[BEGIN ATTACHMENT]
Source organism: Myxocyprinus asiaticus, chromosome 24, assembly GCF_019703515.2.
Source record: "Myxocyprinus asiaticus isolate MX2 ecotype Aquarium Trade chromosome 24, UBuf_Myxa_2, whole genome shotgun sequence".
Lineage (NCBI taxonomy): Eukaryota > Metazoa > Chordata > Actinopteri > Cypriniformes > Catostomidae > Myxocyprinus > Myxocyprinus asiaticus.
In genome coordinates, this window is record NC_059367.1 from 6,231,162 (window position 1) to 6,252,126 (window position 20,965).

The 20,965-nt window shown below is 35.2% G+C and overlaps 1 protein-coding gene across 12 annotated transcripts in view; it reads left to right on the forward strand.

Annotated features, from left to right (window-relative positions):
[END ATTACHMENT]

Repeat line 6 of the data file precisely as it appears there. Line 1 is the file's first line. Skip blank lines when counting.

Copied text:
Annotated features, from left to right (window-relative positions):